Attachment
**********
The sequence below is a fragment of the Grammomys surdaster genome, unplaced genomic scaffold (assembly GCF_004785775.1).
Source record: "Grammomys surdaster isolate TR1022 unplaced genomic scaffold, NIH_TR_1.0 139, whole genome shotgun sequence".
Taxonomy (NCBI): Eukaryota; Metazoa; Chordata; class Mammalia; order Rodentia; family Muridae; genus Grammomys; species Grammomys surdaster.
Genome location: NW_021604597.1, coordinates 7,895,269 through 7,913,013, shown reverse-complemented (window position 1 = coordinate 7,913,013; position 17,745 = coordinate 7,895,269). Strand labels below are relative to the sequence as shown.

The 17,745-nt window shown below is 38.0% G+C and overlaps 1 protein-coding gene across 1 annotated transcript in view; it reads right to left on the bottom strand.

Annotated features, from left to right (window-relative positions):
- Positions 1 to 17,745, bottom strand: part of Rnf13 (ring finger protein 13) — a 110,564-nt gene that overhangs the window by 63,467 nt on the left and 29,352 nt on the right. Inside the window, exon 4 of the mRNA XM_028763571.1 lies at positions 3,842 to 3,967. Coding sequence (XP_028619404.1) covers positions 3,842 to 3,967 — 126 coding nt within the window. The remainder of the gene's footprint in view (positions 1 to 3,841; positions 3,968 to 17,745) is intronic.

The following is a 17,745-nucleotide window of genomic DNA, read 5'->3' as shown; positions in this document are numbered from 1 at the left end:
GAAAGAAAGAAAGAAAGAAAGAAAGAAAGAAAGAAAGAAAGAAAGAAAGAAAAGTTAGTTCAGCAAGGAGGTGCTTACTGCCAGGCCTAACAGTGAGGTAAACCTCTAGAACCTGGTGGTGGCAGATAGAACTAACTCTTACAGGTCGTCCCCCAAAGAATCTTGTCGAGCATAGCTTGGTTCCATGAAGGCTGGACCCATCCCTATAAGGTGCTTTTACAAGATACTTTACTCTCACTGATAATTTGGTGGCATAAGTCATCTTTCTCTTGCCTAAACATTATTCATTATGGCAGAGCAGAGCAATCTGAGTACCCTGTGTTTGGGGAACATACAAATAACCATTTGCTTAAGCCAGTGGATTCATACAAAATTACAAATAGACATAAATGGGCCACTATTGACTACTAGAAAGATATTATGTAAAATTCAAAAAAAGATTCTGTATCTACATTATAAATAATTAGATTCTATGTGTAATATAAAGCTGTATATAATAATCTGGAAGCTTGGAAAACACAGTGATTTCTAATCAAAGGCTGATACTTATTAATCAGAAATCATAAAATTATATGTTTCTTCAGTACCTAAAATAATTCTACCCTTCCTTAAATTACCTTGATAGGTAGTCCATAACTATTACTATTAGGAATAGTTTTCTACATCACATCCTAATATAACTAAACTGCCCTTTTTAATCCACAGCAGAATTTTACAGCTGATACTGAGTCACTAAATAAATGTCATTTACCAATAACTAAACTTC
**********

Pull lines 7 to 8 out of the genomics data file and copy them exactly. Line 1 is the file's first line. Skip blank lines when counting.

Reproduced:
- Positions 1 to 17,745, bottom strand: part of Rnf13 (ring finger protein 13) — a 110,564-nt gene that overhangs the window by 63,467 nt on the left and 29,352 nt on the right. Inside the window, exon 4 of the mRNA XM_028763571.1 lies at positions 3,842 to 3,967. Coding sequence (XP_028619404.1) covers positions 3,842 to 3,967 — 126 coding nt within the window. The remainder of the gene's footprint in view (positions 1 to 3,841; positions 3,968 to 17,745) is intronic.

The following is a 17,745-nucleotide window of genomic DNA, read 5'->3' as shown; positions in this document are numbered from 1 at the left end: